Investigating the role of the ventromedial prefrontal cortex in the assessment of brands.

Santos JP, Seixas D, Brandão S, Moutinho L - Front Neurosci (2011)

Illustration of the application of a GLM analysis to each of the 164 independent components yielded by MELODIC. For each IC, 25 independent variables were modeled: the three types of stimulus (positive, indifferent, and fictitious logos), times the four possible ratings (positive, indifferent, negative, and unknown), times the two epochs (before and after button pressing), and the non-emotional words.
© Copyright Policy - open-access
Related In: Results  -  Collection

License
Show All Figures
getmorefigures.php?uid=PMC3108388&req=5

Figure 3: Illustration of the application of a GLM analysis to each of the 164 independent components yielded by MELODIC. For each IC, 25 independent variables were modeled: the three types of stimulus (positive, indifferent, and fictitious logos), times the four possible ratings (positive, indifferent, negative, and unknown), times the two epochs (before and after button pressing), and the non-emotional words.
Mentions: The EVs basic shapes convolved with a gamma function and including temporal derivatives were concatenated for all the participants in the same order that time-courses were entered in MELODIC, and the same contrasts used in FEAT were computed. The parameter estimates of each spatial independent component (164 total) were then calculated and tested using GLM for each case (see Figure 3), and so the selection of significant spatial independent components was based on statistical criteria.

Bottom Line: However, when the decision-making period was separated from the moment after the response, and especially for positive brands, the vmPFC was more active after the choice than during the decision process itself, challenging some of the existing literature.The results of the present study support the notion that the vmPFC may be unimportant in the decision stage of brand preference, questioning theories that postulate that the vmPFC is in the origin of such a choice.Further studies are needed to investigate in detail why the vmPFC seems to be involved in brand preference only after the decision process.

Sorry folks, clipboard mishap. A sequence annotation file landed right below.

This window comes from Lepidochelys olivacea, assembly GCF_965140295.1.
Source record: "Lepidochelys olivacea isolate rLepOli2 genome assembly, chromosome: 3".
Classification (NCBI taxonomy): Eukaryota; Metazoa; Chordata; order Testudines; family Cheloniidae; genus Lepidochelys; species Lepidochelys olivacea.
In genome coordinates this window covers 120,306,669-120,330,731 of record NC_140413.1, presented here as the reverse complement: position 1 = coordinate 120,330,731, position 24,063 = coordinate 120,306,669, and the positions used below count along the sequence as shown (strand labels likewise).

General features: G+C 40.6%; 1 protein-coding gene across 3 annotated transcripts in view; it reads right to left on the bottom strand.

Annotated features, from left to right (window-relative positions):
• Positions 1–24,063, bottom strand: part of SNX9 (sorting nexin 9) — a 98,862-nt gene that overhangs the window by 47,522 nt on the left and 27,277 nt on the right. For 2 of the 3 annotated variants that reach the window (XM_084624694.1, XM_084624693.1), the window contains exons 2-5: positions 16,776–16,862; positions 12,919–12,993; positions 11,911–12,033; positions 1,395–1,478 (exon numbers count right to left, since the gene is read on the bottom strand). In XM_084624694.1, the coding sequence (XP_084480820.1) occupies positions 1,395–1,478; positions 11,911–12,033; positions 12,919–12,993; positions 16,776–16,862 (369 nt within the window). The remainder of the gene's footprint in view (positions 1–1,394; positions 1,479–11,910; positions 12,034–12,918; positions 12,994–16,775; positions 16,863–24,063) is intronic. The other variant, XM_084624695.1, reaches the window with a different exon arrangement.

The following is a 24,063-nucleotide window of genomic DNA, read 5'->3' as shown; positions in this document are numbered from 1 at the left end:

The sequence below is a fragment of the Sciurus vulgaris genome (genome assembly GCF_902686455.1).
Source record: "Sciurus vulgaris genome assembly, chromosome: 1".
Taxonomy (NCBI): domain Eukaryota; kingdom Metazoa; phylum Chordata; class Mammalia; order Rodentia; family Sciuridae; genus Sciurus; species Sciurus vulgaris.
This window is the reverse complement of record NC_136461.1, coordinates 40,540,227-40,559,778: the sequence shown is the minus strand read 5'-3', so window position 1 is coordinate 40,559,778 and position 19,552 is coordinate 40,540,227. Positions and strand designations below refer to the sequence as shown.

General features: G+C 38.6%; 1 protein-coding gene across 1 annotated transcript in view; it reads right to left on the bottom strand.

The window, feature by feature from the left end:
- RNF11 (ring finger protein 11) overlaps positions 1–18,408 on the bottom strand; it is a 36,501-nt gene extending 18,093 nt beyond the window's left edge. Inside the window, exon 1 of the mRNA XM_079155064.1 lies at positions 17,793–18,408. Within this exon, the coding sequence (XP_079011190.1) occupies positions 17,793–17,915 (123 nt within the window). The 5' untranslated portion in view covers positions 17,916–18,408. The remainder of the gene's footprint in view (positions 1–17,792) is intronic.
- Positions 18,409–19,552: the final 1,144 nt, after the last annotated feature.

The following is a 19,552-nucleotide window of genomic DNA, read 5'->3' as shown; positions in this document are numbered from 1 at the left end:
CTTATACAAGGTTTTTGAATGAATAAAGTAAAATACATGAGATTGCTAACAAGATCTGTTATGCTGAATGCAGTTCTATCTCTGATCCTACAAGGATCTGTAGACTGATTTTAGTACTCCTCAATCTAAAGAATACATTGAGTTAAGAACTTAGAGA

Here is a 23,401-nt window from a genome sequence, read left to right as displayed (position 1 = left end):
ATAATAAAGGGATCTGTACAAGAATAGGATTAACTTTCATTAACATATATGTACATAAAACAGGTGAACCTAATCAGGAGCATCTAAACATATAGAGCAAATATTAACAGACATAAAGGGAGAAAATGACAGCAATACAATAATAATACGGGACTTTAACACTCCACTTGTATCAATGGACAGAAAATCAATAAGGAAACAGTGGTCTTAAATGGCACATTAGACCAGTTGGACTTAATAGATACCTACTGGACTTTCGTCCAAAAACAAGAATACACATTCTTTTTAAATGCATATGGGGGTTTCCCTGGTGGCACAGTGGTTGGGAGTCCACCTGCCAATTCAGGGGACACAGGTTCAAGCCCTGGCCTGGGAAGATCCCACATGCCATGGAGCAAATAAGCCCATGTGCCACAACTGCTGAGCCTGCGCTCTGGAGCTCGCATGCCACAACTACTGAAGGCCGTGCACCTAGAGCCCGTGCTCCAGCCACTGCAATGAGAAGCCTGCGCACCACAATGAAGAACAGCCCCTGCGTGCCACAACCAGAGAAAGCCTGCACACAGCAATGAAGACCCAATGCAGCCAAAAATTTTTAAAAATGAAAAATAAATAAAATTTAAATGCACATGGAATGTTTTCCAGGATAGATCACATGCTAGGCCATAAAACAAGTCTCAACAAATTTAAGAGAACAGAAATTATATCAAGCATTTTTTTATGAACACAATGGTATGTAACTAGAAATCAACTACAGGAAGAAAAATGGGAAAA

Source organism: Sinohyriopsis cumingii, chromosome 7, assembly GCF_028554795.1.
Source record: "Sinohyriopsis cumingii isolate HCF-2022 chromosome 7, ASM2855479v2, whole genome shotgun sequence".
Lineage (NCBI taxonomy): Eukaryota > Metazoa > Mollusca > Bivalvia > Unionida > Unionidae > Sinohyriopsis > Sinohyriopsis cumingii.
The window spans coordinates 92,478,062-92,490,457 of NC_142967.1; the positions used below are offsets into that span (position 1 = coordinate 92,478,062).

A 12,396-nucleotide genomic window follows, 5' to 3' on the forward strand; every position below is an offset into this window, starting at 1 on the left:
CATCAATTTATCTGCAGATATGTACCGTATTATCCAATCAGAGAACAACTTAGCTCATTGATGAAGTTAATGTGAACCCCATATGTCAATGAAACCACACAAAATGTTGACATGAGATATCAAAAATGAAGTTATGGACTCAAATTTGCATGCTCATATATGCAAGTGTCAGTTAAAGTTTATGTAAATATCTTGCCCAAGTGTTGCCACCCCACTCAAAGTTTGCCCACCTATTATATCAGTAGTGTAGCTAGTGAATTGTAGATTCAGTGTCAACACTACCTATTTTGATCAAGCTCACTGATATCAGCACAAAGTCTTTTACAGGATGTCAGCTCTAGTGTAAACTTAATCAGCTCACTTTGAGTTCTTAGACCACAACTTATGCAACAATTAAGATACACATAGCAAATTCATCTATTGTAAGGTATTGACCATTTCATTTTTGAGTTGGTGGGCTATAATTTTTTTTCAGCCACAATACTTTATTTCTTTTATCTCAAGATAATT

View Article: PubMed Central - PubMed

Affiliation: Superior Institute of Maia Maia, Portugal.

ABSTRACT
The ventromedial prefrontal cortex (vmPFC) is believed to be important in everyday preference judgments, processing emotions during decision-making. However, there is still controversy in the literature regarding the participation of the vmPFC. To further elucidate the contribution of the vmPFC in brand preference, we designed a functional magnetic resonance imaging (fMRI) study where 18 subjects assessed positive, indifferent, and fictitious brands. Also, both the period during and after the decision process were analyzed, hoping to unravel temporally the role of the vmPFC, using modeled and model-free fMRI analysis. Considering together the period before and after decision-making, there was activation of the vmPFC when comparing positive with indifferent or fictitious brands. However, when the decision-making period was separated from the moment after the response, and especially for positive brands, the vmPFC was more active after the choice than during the decision process itself, challenging some of the existing literature. The results of the present study support the notion that the vmPFC may be unimportant in the decision stage of brand preference, questioning theories that postulate that the vmPFC is in the origin of such a choice. Further studies are needed to investigate in detail why the vmPFC seems to be involved in brand preference only after the decision process.

No MeSH data available.